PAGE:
Martin Roth's computer erupts with the sound of gunfire whenever it detects and kills incoming spam. Each shot is another small victory in his battle against junk e-mailers.
"They've ruined my Internet," said Roth, a self-employed computer consultant. "It wasn't like this in the beginning and I'm not going to take it."
Roth, graying but fit at 59, fights spam from a tidy, second-floor office in his raised-ranch home just a block from Long Island Sound.
Computer equipment and rows of PC manuals line the desk and shelf space in his office, where Roth sits dressed in jeans and a sweat shirt, scanning through piles of e-mail.
He devotes hours here each week as a volunteer member of SWAT, the Spam Wranglers Action Team, hunting for spammers and trying to shut them down. His aim: an Internet where you only get the commercial e-mail you asked for.
The Foot Soldiers
In cyberspace, where junk e-mails circulate by the billions, people such as Roth are the foot soldiers in the escalating war against spam.
Some belong to anti-spam groups. Others work alone. But all share a common disgust with unsolicited e-mails that tout everything from get-rich-quick schemes to pornography.
Most Americans respond to the tide of junk e-mail by waiting for government action, by looking for technological fixes or by relying on JHD - "just hit delete."
But so far, passive resistance hasn't worked. Rather, it's been the anti-spammers - using a combination of modern software tools and old-fashioned community activism - who can claim some measure of success in the spam wars.
Savvy And Passionate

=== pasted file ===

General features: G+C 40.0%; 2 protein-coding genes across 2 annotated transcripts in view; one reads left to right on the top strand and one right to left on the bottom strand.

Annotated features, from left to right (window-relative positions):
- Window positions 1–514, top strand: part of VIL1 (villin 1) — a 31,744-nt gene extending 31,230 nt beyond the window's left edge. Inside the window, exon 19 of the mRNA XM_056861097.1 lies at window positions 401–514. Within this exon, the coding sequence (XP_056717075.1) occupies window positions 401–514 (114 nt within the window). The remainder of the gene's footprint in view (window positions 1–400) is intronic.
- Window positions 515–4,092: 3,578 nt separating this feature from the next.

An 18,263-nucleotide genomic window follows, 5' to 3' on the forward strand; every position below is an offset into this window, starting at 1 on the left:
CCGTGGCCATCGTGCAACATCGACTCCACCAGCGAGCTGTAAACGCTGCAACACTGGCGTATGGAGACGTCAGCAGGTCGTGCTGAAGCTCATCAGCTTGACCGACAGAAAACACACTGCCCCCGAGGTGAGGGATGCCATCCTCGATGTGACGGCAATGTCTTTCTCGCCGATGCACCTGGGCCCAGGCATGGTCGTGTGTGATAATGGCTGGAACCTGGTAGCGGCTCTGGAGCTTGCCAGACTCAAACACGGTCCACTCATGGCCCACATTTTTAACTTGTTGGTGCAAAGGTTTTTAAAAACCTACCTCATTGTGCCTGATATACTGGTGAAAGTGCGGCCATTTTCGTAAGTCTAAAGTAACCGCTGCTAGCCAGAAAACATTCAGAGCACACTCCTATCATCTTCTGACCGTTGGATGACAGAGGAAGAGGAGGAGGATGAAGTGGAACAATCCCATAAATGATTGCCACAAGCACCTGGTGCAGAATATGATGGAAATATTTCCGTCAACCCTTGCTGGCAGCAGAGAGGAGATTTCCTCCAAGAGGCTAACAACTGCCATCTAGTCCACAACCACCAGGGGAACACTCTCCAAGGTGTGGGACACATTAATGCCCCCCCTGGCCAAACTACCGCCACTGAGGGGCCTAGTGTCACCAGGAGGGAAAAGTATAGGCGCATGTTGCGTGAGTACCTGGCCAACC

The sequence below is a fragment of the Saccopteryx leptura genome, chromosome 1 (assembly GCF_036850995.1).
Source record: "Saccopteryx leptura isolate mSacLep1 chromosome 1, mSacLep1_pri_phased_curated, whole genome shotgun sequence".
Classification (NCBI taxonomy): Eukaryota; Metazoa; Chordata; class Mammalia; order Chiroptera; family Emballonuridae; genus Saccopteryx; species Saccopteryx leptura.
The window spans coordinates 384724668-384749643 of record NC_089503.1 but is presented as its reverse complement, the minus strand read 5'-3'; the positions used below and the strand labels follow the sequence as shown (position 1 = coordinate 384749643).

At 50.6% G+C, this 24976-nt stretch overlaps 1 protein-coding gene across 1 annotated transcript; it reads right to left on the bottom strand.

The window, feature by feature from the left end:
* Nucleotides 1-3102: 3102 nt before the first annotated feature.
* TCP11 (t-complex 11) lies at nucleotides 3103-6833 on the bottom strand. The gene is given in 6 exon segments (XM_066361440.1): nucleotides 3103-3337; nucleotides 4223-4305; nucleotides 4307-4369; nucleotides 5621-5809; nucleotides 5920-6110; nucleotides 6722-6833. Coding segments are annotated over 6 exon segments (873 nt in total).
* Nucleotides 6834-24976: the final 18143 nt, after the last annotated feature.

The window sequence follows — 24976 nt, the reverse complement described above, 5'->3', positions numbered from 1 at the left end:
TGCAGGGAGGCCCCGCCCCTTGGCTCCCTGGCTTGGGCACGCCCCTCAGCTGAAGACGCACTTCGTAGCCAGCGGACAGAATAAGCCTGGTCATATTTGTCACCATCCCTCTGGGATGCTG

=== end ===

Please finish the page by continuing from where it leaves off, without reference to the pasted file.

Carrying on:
Numbering perhaps a few hundred to a few thousand, the most committed anti-spammers are both technically savvy and passionate about junk-free e-mail.
They congregate in Internet discussion groups, trading news, swapping strategies and crowing about their success in getting spammers booted offline. In between, they complain to every Internet provider who will listen, demanding the termination of spammer accounts.
"P.T. Barnum was right; there is a sucker born every minute and the spammers are out there looking for them," said one activist who goes by the online moniker "Frederick the Amateur Spam-killer."
Like many in the anti-spam movement, Frederick prefers the cover of anonymity, saying he's been harassed and threatened by spammers, whom he regards as thieves and rip-off artists.
"They are every fly-by-night artist that ever wanted to place a tiny little ad in the newspaper and get away with it," Frederick said. "I have yet to see one legitimate product advertised in an e-mail that I didn't ask for."
Another anti-spammer, who likewise asked that his real name not be used, said he's driven by a feeling that spammers are trampling on his right to be left alone.
"I pay for my Internet service and I believe I have a right to some privacy to enjoy that service," said the activist, a Texas man who runs a website called Spamjamr. "But spam makes it very difficult to do that."
Martin Roth aims to solve the spam problem by educating spammers about proper e-mail marketing practices. But to educate them, he first has to find them.
Weapons At The Ready
Sitting in his home office on a recent weekday, Roth interrupts his computer consulting work to take up his regular anti-spam duty.
He starts by looking through some 2,800 fresh samples of junk e-mail collected by a nonprofit group called the Mail Abuse Prevention System, which created the SWAT team.
"'Build your muscles fast.' 'You're paying too much for your mortgage,'" said Roth, reading a few of the subject lines. "Look at all this crap. It's endless."
But Roth has weapons at the ready. His office is fully equipped with computers and a high-speed Internet hookup.
With practiced ease, Roth launches software tools with names such as "SpamCop," "SpamKiller" and "Sam Spade." These, along with multiple online accounts, help Roth comb through the junk e-mail pile for clues to the spammers' identity.
Many messages are ignored. Roth, for example, quickly discards a spam message written in Spanish and originating from South America as simply not worth the time and effort to complain about.
But others, such as spam messages that appear to have been sent by an Internet newcomer, may present a better opportunity. A rookie spammer may fail to disguise headers and return addresses, create an amateurish sales pitch or promote a common multilevel marketing scheme.